Wednesday, November 30, 2011

The Devils and Ken Russell

Ken Russell on the set of Tommy (1975)

The great visionary madman, director Ken Russell died November 27th at the age of 84, leaving behind a collection of films that were both visually stunning, intelligently written and always, and I mean always, just a little twisted.

Probably best known to mainstream audiences as the director of the 1975 film adaptation of the Who's rock opera Tommy, and as anyone who can remember the twitching face of Tina Turner's Acid Queen could tell you, Russell was  master of creating an image that was both seductively attractive while at the same time, mind-numbingly repulsive.

I'll admit that I am not nearly the fan of his first two major films, Women in Love and The Music Lovers. While both are brilliant, striking films that cover adult subject matter in an intelligent and compelling manner, they simply are just not weird enough for me to enjoy as much as Russell's later work. 

So don't get me wrong, both of these films, especially, Women in Love are well worth watching, but for me, Russell is at his best in his later work starting with 1971's The Devils in his embrace of a recurring, and compelling visual fixation that's a mixture of religious imagery with graphic sex and violence.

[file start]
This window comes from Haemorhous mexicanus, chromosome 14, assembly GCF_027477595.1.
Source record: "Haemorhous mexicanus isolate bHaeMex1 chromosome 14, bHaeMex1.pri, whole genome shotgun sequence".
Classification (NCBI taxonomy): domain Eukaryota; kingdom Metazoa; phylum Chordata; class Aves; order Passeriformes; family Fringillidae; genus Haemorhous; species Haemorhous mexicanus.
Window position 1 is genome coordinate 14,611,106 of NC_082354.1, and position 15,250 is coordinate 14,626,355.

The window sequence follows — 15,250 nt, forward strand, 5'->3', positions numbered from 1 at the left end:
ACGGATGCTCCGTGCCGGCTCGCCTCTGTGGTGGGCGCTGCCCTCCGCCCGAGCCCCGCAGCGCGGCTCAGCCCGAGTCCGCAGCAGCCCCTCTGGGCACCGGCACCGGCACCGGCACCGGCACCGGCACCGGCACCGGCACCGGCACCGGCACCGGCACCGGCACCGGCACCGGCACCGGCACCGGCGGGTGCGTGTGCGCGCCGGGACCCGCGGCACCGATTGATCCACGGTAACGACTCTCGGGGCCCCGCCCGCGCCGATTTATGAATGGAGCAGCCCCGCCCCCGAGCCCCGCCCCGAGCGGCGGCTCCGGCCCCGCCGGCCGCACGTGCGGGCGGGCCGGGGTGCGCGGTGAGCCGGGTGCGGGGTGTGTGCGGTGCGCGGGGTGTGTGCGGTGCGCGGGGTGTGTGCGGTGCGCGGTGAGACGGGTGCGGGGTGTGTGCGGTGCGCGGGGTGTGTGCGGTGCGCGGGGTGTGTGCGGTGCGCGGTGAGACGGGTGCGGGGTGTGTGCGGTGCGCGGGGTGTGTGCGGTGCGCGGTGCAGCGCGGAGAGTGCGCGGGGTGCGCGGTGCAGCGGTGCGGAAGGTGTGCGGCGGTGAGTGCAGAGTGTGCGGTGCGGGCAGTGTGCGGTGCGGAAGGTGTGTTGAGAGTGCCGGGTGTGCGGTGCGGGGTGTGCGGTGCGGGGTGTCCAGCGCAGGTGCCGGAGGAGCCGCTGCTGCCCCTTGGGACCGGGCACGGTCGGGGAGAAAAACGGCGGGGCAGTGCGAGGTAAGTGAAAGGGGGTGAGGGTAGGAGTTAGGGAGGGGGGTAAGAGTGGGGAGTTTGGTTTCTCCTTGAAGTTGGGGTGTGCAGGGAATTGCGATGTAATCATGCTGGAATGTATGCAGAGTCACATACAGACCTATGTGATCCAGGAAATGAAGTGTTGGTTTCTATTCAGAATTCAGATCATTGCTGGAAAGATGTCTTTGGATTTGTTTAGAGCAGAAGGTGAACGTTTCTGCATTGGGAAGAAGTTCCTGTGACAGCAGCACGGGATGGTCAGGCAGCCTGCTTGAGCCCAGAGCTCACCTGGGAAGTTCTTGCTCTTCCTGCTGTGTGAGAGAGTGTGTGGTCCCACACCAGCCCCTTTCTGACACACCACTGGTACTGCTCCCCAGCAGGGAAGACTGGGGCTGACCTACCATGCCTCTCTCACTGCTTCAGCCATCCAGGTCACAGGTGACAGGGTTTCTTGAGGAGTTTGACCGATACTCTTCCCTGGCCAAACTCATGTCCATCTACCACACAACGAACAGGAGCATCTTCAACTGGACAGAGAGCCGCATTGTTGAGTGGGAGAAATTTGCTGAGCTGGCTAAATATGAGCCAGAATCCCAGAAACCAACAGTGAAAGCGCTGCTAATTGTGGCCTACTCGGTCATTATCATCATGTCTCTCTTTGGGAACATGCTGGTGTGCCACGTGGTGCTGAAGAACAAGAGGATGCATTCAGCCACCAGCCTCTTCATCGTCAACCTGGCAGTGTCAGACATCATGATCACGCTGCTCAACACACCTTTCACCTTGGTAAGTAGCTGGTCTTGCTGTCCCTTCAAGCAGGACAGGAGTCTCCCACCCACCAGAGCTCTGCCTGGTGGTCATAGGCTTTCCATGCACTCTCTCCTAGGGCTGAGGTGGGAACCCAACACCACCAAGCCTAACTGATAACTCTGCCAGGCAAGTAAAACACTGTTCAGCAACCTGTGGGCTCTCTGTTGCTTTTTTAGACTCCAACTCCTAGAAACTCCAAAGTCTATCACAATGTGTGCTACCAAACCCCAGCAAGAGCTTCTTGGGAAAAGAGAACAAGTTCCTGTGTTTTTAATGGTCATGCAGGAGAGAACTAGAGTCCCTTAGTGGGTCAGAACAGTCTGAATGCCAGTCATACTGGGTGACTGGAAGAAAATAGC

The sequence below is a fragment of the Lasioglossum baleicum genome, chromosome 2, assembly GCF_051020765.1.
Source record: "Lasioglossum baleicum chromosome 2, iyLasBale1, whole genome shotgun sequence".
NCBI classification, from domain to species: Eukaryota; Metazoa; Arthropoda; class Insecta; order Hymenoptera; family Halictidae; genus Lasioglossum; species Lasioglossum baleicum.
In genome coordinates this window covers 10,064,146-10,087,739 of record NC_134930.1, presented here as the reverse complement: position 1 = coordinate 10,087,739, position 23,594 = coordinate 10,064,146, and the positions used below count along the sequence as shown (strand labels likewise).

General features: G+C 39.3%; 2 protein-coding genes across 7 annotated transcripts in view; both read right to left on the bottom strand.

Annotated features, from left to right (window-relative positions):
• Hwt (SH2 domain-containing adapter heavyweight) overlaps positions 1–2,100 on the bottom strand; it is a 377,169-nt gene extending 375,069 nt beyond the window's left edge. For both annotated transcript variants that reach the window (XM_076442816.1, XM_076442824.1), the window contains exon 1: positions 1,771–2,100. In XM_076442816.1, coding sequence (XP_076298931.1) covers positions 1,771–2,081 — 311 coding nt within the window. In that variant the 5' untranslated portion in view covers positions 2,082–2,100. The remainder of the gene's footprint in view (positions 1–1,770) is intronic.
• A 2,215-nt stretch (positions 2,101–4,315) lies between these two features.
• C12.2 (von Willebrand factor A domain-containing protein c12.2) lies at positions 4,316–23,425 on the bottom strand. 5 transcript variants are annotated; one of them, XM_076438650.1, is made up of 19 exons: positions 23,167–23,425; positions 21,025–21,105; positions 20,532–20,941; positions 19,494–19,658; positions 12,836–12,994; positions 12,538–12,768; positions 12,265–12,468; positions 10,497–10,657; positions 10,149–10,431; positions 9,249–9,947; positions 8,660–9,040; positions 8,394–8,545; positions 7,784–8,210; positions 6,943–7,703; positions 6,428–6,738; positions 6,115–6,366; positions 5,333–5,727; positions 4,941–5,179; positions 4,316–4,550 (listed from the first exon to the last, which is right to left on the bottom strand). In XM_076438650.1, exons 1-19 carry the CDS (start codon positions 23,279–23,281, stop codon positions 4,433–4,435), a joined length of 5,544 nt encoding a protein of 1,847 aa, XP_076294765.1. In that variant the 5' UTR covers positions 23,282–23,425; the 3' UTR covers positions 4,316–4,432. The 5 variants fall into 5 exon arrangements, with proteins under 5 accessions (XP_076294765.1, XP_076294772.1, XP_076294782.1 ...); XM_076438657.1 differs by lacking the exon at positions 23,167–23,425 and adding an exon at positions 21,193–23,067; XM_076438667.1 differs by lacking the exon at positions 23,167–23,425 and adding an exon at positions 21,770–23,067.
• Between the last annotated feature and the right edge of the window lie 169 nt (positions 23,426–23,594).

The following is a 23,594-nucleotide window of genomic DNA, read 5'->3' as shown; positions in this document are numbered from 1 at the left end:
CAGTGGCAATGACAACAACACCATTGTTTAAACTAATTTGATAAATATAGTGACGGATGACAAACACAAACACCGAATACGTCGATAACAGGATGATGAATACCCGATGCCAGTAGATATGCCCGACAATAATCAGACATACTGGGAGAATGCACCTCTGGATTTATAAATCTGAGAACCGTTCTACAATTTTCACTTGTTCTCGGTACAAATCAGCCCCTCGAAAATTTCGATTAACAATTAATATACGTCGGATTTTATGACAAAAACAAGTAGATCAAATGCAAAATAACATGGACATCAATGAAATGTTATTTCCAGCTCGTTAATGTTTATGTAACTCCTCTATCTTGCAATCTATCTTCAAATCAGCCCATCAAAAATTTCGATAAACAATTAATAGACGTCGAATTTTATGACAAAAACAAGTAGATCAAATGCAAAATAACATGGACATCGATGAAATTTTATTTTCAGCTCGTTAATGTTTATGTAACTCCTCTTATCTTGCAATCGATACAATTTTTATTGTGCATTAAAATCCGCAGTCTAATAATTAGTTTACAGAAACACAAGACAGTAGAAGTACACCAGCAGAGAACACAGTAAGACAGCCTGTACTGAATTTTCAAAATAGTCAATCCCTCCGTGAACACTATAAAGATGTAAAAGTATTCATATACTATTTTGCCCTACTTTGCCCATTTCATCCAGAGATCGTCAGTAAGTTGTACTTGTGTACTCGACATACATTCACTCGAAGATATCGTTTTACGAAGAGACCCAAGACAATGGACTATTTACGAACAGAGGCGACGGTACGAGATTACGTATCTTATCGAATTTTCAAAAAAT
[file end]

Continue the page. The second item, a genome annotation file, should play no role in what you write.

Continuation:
Watching classical actress Vanessa Redgrave writhing in sexual ecstasy as she fondles the femur of the priest she's caused to be burned at the stake and you really have no other choice but to either shirk back in total disgust or move ahead in total acceptance and appreciation.

Now don't get me wrong, because it's not like Ken couldn't make a bad film, it's just that even his bad films, such as 1975's Lisztominia, the whole mess is still so visually striking and well, just plain strange, that you can't help but have a good time, even if that means putting up with a feature length film starring Roger Daltrey, who as an actor is really a very good singer.

One of Russell's most successful features and which was also the film that introduced Hugh Grant to an American audience was the gloriously silly, Lair of the White Worm (1988). The ravishingly sexy Amanda Donohoe blasts across the screen as the perfect Russell woman. Beautiful, sardonic and very dangerous.

Personally, my very favorite Russell film was Salome's Last Dance, his play with-in a play version of Oscar Wilde's classic. Glenda Jackson, Stratford Johns and several other British stage greats are all a treat, but the completely over the top performance by Imogen Millais-Scott as Salome is stunning in its abandoned depravity.

Ken Russell was a man who was fascinated by our highest artistic goals and our lowest human vanities. He made films that were seductive on so many different levels intellectually and emotionally, and I for one am raising a glass to the man.

Ken Russell was an artist.

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